A review into the Tower Hamlets Youth Service has investigated allegations of irregularity and fraud within the Youth Service between 2013 and 2015, during the previous administration.
The review found little evidence that services were being properly monitored, and that the governance of Youth Services was well below the expected standard.
The investigation discovered that payments had been made to non-existent organisations to provide youth services, and that 21 staff members had business interests that were not disclosed.
It was revealed that 14 purchase cards, provided by the Council, were used by the Youth Service in 2014/15 with a total spend of £149,000 – and that there was no meaningful monitoring of the use of these cards. In one example, one card holder had spent £91,000 over a two year period.
Mayor Biggs swiftly took steps to prevent such failings happening again, including making important governance changes, ordering staff to be retrained and ensuring there is additional scrutiny of payments for services and supplies.
- Duplicate or excessive claims were made for hours worked
- Recruitment was not carried out properly, with controls around DBS checks not being applied
- 21 of the 260 staff members had business interests that were not disclosed to the Council
- £149,000 spent on Council purchase cards during 2014/15. One holder spent £91,000 over a two year period and exceeded the monthly limit on 14 occasions.
- Some individuals were delivering youth service provision without formally being on the Council’s payroll, and without DBS checks being undertaken.
- The Department of Work & Pensions have been alerted to examples of individuals being paid significant payments on zero hour or ’14 hours and under’ where housing benefit could also have been claimed.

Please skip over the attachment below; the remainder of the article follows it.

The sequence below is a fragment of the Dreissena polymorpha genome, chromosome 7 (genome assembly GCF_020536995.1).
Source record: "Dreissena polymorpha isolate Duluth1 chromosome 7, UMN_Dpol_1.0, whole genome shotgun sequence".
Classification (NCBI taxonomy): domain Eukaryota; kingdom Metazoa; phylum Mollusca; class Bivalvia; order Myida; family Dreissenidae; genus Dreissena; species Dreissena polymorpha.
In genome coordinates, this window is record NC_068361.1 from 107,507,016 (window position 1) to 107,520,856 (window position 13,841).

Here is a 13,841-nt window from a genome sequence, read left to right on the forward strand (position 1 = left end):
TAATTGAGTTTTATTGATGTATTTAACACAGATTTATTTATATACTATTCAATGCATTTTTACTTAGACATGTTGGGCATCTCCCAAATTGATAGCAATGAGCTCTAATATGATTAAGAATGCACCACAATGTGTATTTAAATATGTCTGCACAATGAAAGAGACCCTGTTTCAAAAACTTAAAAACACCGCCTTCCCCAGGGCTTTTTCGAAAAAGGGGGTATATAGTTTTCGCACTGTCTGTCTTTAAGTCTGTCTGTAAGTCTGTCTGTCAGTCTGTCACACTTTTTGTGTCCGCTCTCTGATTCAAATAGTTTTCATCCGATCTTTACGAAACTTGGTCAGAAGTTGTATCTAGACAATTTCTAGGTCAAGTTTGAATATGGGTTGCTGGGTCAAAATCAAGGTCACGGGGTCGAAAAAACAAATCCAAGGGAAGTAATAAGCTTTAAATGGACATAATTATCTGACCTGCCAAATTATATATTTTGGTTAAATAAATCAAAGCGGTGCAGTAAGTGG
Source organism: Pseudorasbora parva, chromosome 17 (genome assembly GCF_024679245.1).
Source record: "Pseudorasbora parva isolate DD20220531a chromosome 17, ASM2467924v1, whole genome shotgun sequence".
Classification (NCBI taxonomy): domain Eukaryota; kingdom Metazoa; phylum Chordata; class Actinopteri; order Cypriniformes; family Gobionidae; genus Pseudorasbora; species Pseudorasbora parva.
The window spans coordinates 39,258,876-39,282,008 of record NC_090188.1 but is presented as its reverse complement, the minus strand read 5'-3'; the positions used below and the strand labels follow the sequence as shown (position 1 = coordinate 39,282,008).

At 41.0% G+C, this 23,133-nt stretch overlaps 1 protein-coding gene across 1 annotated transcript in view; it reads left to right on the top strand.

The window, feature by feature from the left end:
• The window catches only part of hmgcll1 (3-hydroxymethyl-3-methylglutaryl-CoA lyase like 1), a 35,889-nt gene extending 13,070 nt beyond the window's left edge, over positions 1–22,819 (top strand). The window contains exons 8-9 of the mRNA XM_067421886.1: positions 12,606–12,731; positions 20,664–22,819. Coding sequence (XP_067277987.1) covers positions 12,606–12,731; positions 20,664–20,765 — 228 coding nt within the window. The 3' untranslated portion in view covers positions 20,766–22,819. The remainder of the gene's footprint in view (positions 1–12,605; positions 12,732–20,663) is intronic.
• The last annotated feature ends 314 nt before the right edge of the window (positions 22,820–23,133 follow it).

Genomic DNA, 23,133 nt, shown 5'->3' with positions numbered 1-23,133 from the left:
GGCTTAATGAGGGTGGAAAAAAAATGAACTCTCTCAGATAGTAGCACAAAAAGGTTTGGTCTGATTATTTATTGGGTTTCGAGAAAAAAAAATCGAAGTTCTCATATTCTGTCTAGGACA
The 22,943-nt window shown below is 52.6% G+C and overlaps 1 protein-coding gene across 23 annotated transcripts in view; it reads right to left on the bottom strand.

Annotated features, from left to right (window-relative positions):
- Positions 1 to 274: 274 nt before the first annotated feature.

- 10 youth clubs had between 0-5 participants; 9 clubs had between 6 and 10 participants. In 11 cases, the number of young people could not be verified.
Commenting on the Youth Service audit report, Mayor John Biggs said:
“This report shows just how out of control some elements of the youth service had become on the previous administration’s watch.
“When I became Mayor I discovered a youth service in chaos as a result of poor management and the actions of a small number of individuals. The majority of our youth workers are honest, hard-working and dedicated to providing an excellent service but they were let down by a small number of their colleagues acting inappropriately for their own benefit. I am pleased we can now bring these matters into the open. For a range of legal reasons they have been shrouded too long.
“Unlike the previous mayor I will not shirk my responsibilities, where there is evidence of wrongdoing I will act. As this audit report reveals, it wasn’t just serious financial problems, our young people were being let down with many youth projects totally abandoned by the young people they were there to serve.
“We now have an interim model in place for the youth service offering more and better quality activities for young people than previously. There have been no cuts to the service and we still have the second highest youth service budget in London, it’s just being spent properly now.
“Over the coming months we will be working closely with young people to design a new model which provides an even better service with a wide range of activities on offer and to draw a line under this sad saga.”